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Apparently, I met my husband on a hiking retreat, in the Fall semester of our freshman year of college.  I say apparently, because aside from him insisting that we did and that he definitely remembers me (being crazy) and a group shot from said hiking retreat, I don’t have any memory of it.  The first time I really remember even seeing him was when he was Jesus.

That’s right, you heard me: Jesus.  We went to Seton Hall, a supposedly Catholic university, and of the many things they got wrong, the one thing they really got right was Campus Ministry.  The men and women of Campus Min and the students who participated in it were great.  They ran retreats (of all kinds), and they did things like putting on the Living Stations of the Cross every year, the week before Holy Week.   I participated in it once, as a “Weeping Woman” (although I have to admit my friends and I were basically using our veils to hide our snickering though I can’t remember what we found so amusing).  But the year that really matters, I wasn’t involved in it at all.  I was simply standing there, on the Green, with my friends, watching and praying through the Stations, as this guy I barely knew played Jesus, and yes, caught my eye.

My friend and I stood in the freezing cold, and watched as the procession passed us.  First, he was wearing an alb (a liturgical robe basically).  Then, when they reached the tenth station, and Jesus is stripped of His garments, you guessed it: they stripped him.  The poor boy had to finish the next four stations in his boxers and what amounted to a dishrag.  And, as I saw him hanging there on the cross (well, standing precariously on the tiny platform on the cross, but still), it hit me: he’s cute.  Now, yes, I do have a thing for guys who play Jesus; I won’t lie.  But this was different.  For some reason, until I saw him in barely more than his skivvies, in the freezing cold, playing Jesus, I hadn’t noticed how cute this boy was.  How had I missed this?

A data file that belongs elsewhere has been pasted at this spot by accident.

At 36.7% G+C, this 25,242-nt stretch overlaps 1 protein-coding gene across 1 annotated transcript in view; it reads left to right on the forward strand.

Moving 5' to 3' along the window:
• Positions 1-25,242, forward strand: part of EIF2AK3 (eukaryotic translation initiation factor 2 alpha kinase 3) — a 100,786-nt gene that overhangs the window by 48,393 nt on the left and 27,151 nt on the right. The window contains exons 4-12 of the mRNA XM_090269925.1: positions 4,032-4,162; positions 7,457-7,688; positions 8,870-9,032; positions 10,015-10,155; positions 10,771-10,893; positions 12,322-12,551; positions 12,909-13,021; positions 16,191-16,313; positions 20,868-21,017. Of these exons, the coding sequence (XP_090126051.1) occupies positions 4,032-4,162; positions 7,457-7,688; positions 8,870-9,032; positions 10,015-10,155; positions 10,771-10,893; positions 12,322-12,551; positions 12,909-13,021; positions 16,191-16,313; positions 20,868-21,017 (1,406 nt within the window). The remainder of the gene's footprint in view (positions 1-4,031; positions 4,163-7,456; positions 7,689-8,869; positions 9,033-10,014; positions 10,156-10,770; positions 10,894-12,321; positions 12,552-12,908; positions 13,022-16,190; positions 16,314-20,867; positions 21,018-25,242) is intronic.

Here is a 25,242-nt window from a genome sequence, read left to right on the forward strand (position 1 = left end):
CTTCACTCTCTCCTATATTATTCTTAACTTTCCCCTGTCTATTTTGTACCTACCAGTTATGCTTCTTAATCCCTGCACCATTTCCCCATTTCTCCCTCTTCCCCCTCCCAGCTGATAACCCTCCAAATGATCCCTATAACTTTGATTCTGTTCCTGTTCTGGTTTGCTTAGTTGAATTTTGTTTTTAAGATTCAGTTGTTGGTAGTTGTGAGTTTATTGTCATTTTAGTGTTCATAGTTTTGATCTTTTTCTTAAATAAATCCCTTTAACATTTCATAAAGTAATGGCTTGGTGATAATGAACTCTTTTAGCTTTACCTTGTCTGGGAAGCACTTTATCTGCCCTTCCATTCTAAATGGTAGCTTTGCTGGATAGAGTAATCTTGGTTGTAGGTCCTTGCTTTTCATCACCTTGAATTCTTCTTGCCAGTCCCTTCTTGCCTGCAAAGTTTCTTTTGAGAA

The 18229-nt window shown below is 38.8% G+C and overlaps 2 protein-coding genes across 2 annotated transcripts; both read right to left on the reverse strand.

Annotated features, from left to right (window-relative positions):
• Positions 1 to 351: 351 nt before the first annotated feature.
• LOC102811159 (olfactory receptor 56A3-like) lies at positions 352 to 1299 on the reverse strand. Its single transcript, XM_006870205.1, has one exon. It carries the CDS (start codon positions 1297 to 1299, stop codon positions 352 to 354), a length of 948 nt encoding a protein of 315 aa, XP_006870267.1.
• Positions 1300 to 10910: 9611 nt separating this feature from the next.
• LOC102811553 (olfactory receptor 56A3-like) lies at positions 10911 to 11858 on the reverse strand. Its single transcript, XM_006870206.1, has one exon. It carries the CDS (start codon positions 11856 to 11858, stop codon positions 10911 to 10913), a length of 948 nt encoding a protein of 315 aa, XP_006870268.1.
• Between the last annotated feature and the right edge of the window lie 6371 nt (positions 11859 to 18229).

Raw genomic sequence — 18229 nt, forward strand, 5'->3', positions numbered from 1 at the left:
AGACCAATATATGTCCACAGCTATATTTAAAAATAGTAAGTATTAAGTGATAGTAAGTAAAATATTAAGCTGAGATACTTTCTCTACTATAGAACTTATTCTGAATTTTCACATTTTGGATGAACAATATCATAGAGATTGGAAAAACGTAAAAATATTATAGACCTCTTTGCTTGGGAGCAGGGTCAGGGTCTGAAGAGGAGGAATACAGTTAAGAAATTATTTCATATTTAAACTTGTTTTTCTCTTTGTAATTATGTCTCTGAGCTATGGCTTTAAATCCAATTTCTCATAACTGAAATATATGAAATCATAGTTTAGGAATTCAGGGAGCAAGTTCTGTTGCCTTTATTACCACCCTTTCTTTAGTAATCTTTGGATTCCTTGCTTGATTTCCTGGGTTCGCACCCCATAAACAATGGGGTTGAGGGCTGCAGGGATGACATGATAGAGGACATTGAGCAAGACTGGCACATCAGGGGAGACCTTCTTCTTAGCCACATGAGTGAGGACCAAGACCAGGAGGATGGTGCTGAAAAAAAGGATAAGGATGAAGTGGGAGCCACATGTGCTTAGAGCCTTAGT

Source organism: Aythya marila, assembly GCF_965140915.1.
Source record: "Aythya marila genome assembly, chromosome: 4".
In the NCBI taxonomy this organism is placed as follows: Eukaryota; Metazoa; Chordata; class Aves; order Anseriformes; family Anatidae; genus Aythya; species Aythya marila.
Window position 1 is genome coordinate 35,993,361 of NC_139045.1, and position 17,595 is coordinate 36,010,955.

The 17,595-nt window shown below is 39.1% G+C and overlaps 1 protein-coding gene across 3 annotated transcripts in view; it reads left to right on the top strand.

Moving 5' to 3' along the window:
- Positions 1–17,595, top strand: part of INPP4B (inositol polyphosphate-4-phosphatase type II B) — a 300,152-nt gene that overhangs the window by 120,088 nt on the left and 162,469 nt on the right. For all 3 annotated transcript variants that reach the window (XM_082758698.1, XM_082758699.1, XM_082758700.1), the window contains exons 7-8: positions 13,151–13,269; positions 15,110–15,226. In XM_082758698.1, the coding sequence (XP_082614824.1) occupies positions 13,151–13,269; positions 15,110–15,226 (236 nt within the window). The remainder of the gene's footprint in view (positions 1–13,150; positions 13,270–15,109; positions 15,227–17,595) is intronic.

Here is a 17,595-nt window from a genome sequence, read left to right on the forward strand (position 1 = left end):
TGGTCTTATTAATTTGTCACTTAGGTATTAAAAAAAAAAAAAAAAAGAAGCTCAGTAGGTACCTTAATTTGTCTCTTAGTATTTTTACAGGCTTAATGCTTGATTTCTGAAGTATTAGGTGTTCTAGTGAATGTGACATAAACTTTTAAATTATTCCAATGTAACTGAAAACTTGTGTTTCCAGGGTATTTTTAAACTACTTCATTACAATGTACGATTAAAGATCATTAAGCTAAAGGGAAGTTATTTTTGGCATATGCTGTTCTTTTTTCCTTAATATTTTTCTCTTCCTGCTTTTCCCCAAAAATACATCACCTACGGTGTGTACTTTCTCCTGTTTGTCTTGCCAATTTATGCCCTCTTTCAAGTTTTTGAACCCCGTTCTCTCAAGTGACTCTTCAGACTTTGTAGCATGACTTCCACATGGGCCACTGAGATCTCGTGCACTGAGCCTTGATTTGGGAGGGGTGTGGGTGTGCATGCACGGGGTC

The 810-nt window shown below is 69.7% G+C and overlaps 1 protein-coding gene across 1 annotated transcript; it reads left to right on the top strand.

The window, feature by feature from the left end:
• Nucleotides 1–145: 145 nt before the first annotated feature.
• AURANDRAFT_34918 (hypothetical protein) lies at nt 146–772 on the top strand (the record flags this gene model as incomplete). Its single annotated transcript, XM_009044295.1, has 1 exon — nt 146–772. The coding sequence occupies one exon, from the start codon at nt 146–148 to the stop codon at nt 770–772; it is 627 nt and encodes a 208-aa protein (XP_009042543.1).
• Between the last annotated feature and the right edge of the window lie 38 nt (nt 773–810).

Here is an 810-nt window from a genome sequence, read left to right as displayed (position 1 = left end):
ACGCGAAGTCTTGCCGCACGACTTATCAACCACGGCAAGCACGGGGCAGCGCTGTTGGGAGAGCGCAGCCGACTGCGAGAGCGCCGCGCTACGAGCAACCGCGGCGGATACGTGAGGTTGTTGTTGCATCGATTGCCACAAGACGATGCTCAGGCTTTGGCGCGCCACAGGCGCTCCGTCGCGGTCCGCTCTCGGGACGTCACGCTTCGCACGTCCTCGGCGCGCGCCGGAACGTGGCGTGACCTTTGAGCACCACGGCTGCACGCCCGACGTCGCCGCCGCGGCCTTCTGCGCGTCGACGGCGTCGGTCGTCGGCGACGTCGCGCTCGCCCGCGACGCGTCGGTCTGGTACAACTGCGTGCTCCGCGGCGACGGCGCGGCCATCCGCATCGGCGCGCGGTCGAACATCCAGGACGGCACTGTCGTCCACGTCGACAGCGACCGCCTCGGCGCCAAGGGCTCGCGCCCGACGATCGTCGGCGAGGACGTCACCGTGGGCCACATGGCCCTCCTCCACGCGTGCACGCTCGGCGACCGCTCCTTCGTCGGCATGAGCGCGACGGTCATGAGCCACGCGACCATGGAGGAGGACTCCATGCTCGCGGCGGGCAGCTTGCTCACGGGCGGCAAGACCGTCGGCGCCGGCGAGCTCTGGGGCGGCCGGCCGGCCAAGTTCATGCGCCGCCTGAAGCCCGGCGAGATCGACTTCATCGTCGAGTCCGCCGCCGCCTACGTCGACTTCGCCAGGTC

I may not have noticed until then, but afterwards was a very different story. From that point on I didn’t really look at another guy seriously.  We became good friends, and (finally) he asked me out, almost a year later.  The rest is history.  We’ve been married for almost eight years now and have five children, and neither of us could imagine a life where I hadn’t looked up at just the right moment to see the cute boy playing Jesus on the Green at Seton Hall that year.

In response to prompt number 2 in this weeks edition of Mama Kat’s Pretty Much World Famous Writer’s Workshop.

Mama’s Losin’ It